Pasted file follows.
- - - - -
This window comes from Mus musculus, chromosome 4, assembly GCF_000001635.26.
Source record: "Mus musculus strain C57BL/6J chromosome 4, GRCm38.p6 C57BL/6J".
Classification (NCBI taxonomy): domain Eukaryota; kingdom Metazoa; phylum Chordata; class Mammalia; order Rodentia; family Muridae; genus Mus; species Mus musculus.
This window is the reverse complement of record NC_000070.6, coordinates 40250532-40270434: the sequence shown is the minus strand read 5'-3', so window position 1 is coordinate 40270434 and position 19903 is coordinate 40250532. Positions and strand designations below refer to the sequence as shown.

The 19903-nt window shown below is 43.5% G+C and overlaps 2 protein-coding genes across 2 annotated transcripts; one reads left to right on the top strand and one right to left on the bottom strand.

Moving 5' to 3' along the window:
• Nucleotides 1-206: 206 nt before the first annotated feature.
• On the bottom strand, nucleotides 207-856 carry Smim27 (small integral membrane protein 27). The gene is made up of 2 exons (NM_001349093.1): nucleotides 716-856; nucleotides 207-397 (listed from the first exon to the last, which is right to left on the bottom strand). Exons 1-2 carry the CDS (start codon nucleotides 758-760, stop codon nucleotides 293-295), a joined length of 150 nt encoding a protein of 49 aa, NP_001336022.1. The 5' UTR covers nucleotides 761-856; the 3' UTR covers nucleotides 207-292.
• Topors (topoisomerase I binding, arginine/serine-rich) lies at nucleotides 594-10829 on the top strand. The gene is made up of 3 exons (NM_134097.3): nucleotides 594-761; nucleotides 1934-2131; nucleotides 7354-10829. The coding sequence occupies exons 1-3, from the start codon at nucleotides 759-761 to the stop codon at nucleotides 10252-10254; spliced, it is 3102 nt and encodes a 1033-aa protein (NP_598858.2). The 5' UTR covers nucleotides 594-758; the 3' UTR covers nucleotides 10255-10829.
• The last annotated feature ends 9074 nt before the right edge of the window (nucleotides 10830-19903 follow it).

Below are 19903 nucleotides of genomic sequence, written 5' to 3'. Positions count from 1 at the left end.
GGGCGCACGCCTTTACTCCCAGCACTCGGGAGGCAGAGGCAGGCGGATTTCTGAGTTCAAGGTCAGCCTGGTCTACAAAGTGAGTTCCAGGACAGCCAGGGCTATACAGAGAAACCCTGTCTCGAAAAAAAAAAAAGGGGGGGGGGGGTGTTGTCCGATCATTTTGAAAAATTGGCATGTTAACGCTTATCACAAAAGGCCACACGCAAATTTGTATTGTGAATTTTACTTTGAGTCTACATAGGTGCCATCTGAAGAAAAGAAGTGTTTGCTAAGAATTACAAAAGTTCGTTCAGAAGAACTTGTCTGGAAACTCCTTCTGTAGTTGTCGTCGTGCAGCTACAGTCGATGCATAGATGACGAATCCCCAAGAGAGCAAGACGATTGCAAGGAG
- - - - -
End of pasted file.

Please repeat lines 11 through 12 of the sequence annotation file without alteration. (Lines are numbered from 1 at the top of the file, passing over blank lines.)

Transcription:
Below are 19903 nucleotides of genomic sequence, written 5' to 3'. Positions count from 1 at the left end.
GGGCGCACGCCTTTACTCCCAGCACTCGGGAGGCAGAGGCAGGCGGATTTCTGAGTTCAAGGTCAGCCTGGTCTACAAAGTGAGTTCCAGGACAGCCAGGGCTATACAGAGAAACCCTGTCTCGAAAAAAAAAAAAGGGGGGGGGGGGTGTTGTCCGATCATTTTGAAAAATTGGCATGTTAACGCTTATCACAAAAGGCCACACGCAAATTTGTATTGTGAATTTTACTTTGAGTCTACATAGGTGCCATCTGAAGAAAAGAAGTGTTTGCTAAGAATTACAAAAGTTCGTTCAGAAGAACTTGTCTGGAAACTCCTTCTGTAGTTGTCGTCGTGCAGCTACAGTCGATGCATAGATGACGAATCCCCAAGAGAGCAAGACGATTGCAAGGAG